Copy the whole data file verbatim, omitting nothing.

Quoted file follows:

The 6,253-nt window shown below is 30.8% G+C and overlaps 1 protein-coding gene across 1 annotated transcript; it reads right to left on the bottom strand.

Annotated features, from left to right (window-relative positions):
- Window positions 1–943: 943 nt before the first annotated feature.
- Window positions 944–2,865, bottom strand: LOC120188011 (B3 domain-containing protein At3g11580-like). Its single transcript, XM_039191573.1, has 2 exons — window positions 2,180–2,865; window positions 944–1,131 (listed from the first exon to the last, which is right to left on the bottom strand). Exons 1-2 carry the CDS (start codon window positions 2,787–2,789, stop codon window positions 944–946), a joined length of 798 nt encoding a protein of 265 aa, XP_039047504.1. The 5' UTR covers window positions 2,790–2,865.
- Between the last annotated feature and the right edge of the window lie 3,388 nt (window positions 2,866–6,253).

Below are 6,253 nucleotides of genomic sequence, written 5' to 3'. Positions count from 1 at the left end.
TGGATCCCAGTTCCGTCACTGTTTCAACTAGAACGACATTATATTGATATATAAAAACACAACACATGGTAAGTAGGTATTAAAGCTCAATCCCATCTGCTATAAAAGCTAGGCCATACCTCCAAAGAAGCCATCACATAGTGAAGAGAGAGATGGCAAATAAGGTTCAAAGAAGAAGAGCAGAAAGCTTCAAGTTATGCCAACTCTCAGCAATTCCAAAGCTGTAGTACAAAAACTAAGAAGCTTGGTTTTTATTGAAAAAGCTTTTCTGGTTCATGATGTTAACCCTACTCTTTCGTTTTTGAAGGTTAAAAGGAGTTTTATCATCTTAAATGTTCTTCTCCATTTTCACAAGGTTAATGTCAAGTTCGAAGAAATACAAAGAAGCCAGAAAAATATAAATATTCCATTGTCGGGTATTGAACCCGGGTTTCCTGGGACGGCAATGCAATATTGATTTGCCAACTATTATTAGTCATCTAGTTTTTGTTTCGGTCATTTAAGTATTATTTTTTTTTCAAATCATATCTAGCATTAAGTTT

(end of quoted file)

The 6,253-nt window shown below is 30.8% G+C and overlaps 1 protein-coding gene across 1 annotated transcript; it reads right to left on the bottom strand.

Annotated features, from left to right (window-relative positions):
- Window positions 1–943: 943 nt before the first annotated feature.
- Window positions 944–2,865, bottom strand: LOC120188011 (B3 domain-containing protein At3g11580-like). Its single transcript, XM_039191573.1, has 2 exons — window positions 2,180–2,865; window positions 944–1,131 (listed from the first exon to the last, which is right to left on the bottom strand). Exons 1-2 carry the CDS (start codon window positions 2,787–2,789, stop codon window positions 944–946), a joined length of 798 nt encoding a protein of 265 aa, XP_039047504.1. The 5' UTR covers window positions 2,790–2,865.
- Between the last annotated feature and the right edge of the window lie 3,388 nt (window positions 2,866–6,253).

Below are 6,253 nucleotides of genomic sequence, written 5' to 3'. Positions count from 1 at the left end.
TGGATCCCAGTTCCGTCACTGTTTCAACTAGAACGACATTATATTGATATATAAAAACACAACACATGGTAAGTAGGTATTAAAGCTCAATCCCATCTGCTATAAAAGCTAGGCCATACCTCCAAAGAAGCCATCACATAGTGAAGAGAGAGATGGCAAATAAGGTTCAAAGAAGAAGAGCAGAAAGCTTCAAGTTATGCCAACTCTCAGCAATTCCAAAGCTGTAGTACAAAAACTAAGAAGCTTGGTTTTTATTGAAAAAGCTTTTCTGGTTCATGATGTTAACCCTACTCTTTCGTTTTTGAAGGTTAAAAGGAGTTTTATCATCTTAAATGTTCTTCTCCATTTTCACAAGGTTAATGTCAAGTTCGAAGAAATACAAAGAAGCCAGAAAAATATAAATATTCCATTGTCGGGTATTGAACCCGGGTTTCCTGGGACGGCAATGCAATATTGATTTGCCAACTATTATTAGTCATCTAGTTTTTGTTTCGGTCATTTAAGTATTATTTTTTTTTCAAATCATATCTAGCATTAAGTTT